It would be great if the walrus was Paul, but he’s got John’s jawline, and the hippo has Paul’s hair.

As if there wasn’t enough evidence of the vast gulf between record industry marketing practices of the 1960s and today, consider this: less than six months after releasing an album that was recognized in the moment as possibly the greatest of all time, the Beatles put out another one.

Magical Mystery Tour, the soundtrack to a made-for-TV film, was released in time for Christmas 1967. In the UK, it was a double-length EP consisting only of the songs from the film. After briefly considering an EP release for the States, Capitol decided to do what it had done before—piece together a full-length album with tracks that had already been released as singles. The American Magical Mystery Tour eventually became the standard configuration, although it wasn’t released that way in the UK until 1976.

Magical Mystery Tour is not an organic whole like Sgt. Pepper was, or as cohesive as Revolver and Rubber Soul were. Nevertheless, it’s a pretty good listen. The “leftover” tracks making up side 2 of the American Magical Mystery Tour are all pretty savory: “Hello Goodbye,” “Strawberry Fields Forever,” “Penny Lane,” “Baby You’re a Rich Man,” and “All You Need Is Love.” Side 1 includes the title track, “Fool on the Hill,” and “I Am the Walrus.”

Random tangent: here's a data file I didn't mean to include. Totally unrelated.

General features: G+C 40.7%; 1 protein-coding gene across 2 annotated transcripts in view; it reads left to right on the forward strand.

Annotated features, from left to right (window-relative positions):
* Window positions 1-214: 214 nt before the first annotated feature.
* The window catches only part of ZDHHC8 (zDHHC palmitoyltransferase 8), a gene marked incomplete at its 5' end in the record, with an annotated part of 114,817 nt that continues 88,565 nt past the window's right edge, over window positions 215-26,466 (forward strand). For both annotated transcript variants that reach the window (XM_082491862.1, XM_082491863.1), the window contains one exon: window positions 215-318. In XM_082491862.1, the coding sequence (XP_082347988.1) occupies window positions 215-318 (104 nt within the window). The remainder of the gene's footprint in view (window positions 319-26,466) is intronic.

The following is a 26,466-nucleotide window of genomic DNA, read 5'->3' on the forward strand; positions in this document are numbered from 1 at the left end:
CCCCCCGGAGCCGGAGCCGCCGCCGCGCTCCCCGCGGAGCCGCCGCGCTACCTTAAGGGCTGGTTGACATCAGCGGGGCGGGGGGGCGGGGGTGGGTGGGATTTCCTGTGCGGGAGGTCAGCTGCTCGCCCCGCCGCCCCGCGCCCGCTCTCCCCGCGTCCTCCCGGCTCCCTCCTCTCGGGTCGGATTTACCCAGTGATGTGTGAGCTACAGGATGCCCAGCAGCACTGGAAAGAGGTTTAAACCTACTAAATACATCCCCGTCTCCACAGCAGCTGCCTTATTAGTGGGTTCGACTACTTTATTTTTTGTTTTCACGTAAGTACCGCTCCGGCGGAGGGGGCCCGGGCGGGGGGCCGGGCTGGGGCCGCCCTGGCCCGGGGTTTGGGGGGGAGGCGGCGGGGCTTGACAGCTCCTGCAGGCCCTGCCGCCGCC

Although the Magical Mystery Tour album got the usual good reviews, the film did not. It was first shown in the UK on December 26, 1967—in black and white on BBC-1, which did not broadcast in color. The film loses much of its charm without its splashy colors. “Flying” would have been almost pointless.

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A few days later, it was repeated in color on BBC-2, but by then, the negative reviews it had received upon its original broadcast had been widely circulated. It wouldn’t appear in the United States until 1976, when it was shown in a few theaters. It didn’t turn up on American television until the 1980s. Nowadays it looks appropriately trippy and charming, although Americans then and now miss the point of the mystery tour, popular in Britain at the time, when people paid to get on a bus for a day without being told where they were going.

The Magical Mystery Tour album hit #1 in America on January 6, 1968, and stayed at the top for eight weeks. It would be displaced by an album that contained one of the enormous hit singles of that most historic year—but nobody remembers it anymore. That’s in our next installment.

About the Author

J.A. Bartlett

Writer, raconteur, radio geek, beer snob. There's more of this pondwater at

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